Dolphins are found in shallow waters near continental shelves throughout the world’s oceans. Some species inhabit rivers in China, India and South America. Dolphins mainly eat fish, squid and shrimp. Their average lifespan varies by species, but bottlenose dolphins can live up to 50 years in captivity.
- Scientific & Common Names
- Present Status
Scientific & Common Names
Species: T. truncatus, T. aduncus, T. australis
Common Name: Bottlenose Dolphin. It was once thought that there was only one species of this type of dolphin, but recent genetic studies have revealed three distinct species: the Common (truncatus), the Indo-Pacific (aduncus) and the Burrunan (australis).
Dolphins have a sleek build that helps them swim fast. Most species, including bottlenose dolphins, are gray in color and have lighter bellies. Their heads have an organ called a melon, which is used for echolocation, and a large brain. Some dolphin species have a prominent beak, while others have a shorter one. All species have blowholes, tail fins, pectoral fins and dorsal fins. Adult dolphins vary in size, depending on the species. Killer whales are the largest species, with adults measuring around 25 feet long and weighing around 19,000 pounds. Hector’s dolphins are the smallest species, with adults measuring about 4.5 feet long and weighing around 110 pounds.
Bottlenose dolphins can grow to be up to 13 feet in length, though the Indo-Pacific and Burrunan species are considerably smaller.
Dolphins breed throughout the year, but peak breeding typically occurs during the warmer months. The gestation period of female dolphins varies by species. For example, Peruvian river dolphins gestate for about 11 or 12 months, while killer whales gestate for around 17 months. Female dolphins usually produce one calf at a time, and they provide most of the parental care for their young, including nourishment and protection from predators.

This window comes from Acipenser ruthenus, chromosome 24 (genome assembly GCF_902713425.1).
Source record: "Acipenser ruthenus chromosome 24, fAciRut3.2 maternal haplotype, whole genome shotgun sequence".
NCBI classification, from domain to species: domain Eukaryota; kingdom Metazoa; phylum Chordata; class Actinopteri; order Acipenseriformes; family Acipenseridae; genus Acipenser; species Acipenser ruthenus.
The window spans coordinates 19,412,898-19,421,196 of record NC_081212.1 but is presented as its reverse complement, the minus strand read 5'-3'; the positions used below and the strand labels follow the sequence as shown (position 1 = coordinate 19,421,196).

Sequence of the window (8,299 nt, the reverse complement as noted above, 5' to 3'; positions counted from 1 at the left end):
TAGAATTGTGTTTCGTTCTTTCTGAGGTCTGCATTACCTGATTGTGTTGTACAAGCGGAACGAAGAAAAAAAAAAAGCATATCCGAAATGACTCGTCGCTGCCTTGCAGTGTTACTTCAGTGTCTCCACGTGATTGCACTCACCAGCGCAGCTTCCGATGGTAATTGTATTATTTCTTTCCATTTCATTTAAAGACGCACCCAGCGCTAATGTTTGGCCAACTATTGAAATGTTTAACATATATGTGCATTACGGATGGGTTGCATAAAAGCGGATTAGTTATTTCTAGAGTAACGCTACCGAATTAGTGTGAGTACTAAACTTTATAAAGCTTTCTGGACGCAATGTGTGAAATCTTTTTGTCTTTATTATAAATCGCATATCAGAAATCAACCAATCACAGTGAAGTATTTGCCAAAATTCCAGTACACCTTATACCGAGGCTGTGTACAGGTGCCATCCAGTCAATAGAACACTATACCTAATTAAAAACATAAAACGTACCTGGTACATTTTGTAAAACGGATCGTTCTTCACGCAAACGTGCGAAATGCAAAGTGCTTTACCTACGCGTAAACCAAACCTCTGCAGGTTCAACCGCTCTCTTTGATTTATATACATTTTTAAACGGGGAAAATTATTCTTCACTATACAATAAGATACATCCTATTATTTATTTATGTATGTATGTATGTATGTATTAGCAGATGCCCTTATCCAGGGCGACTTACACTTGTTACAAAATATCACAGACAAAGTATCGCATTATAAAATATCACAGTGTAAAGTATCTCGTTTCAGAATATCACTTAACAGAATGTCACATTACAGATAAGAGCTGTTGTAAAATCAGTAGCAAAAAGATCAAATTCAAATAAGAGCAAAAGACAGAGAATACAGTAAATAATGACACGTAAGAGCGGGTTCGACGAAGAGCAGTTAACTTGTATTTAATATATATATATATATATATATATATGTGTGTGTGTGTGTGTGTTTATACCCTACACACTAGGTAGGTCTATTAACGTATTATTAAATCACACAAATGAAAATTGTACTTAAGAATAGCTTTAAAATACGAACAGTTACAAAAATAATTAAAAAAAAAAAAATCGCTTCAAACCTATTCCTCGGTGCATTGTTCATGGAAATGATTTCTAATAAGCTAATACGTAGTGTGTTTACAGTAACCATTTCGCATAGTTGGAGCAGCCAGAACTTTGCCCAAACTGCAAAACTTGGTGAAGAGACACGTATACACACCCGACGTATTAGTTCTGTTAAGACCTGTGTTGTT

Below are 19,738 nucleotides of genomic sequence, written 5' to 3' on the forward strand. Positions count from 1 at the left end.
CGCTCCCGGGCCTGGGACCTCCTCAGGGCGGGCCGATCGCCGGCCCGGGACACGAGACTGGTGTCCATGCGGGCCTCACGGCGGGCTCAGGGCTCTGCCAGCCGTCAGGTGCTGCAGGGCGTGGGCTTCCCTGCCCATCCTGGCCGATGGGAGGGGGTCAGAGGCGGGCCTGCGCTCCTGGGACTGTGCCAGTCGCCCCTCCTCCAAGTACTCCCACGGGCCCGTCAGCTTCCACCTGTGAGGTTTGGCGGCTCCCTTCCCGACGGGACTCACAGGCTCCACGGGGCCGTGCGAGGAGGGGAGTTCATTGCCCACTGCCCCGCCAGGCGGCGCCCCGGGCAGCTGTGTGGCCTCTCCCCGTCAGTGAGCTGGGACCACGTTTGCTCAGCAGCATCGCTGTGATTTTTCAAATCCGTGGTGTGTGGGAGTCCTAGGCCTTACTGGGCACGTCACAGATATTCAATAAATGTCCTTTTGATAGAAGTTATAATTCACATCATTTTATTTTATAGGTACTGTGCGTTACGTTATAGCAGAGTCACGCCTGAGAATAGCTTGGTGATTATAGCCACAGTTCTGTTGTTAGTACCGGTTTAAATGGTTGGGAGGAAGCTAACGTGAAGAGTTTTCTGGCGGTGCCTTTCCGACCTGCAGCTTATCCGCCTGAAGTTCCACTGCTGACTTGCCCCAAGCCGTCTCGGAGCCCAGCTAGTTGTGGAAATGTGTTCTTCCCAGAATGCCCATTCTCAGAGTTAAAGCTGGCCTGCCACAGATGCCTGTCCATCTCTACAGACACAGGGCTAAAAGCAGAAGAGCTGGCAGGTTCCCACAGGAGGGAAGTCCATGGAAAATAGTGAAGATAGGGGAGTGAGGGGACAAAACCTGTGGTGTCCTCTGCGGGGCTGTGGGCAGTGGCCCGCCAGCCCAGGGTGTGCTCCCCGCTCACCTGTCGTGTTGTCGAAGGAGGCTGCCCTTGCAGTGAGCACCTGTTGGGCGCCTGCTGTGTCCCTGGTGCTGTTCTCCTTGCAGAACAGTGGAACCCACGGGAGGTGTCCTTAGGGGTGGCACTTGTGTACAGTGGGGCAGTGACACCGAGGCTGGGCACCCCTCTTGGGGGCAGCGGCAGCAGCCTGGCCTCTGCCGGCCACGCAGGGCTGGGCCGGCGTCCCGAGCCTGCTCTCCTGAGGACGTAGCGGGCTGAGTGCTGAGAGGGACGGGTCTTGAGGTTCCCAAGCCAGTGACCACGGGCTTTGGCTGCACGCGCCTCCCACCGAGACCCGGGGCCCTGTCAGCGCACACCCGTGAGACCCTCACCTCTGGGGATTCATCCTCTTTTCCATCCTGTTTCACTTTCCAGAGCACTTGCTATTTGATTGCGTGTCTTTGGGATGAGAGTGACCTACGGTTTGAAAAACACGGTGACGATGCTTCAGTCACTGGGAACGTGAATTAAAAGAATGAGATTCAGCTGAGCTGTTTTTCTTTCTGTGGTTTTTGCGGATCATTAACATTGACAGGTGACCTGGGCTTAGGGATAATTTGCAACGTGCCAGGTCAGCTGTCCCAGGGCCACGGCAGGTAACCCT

Dolphins are known for being curious, playful and intelligent. They are also very social, and they live in pods that vary in size, depending on the species. Dolphins use vocalizations, such as clicks and whistles, as a form of communication. They also use physical contact and posturing to communicate with other dolphins. While some dolphins are aggressive toward other members of their species, others have been known to assist other species, such as pilot whales.
Dolphins descended from land-dwelling mammals that moved to water around 55 million years ago. In more recent times, dolphins have been used by the military for search and rescue purposes and to find mines. They have also been used as therapy animals, and many are still kept in marine parks.
Most dolphin species are listed as “Least Concern,” but Hector’s dolphin and the Ganges River Dolphin are endangered. The Baiji dolphin is listed as critically endangered and may even be extinct, and a few other species are vulnerable or near threatened. The main threats dolphins face include pollutants, boat collisions and accidental capture by fishing nets. Conservation measures include legal protection from wildlife trade and the use of safer fishing nets.
Bottlenose dolphins are very widespread and highly adaptable, so they are in no current danger of extinction. However, they are hunted in certain parts of the world, and are occasionally captured in nets as they tend to travel alongside tuna schools. Chemicals produced by humans may also be affecting the health of bottlenose dolphins.
- <a href="http://animaldiversity.ummz.umich.edu/accounts/Tursiops_truncatus/" target="_blank">http://animaldiversity.ummz.umich.edu/accounts/Tursiops_truncatus/</a>
- <a href="http://animals.nationalgeographic.com/animals/mammals/bottlenose-dolphin/" target="_blank">http://animals.nationalgeographic.com/animals/mammals/bottlenose-dolphin/</a>
- <a href="http://www.defenders.org/dolphin/basic-facts" target="_blank">http://www.defenders.org/dolphin/basic-facts</a>
- <a href="http://www.iucnredlist.org/details/12119/0" target="_blank">http://www.iucnredlist.org/details/12119/0</a>
- <a href="http://www.iucnredlist.org/details/22563/0" target="_blank">http://www.iucnredlist.org/details/22563/0</a>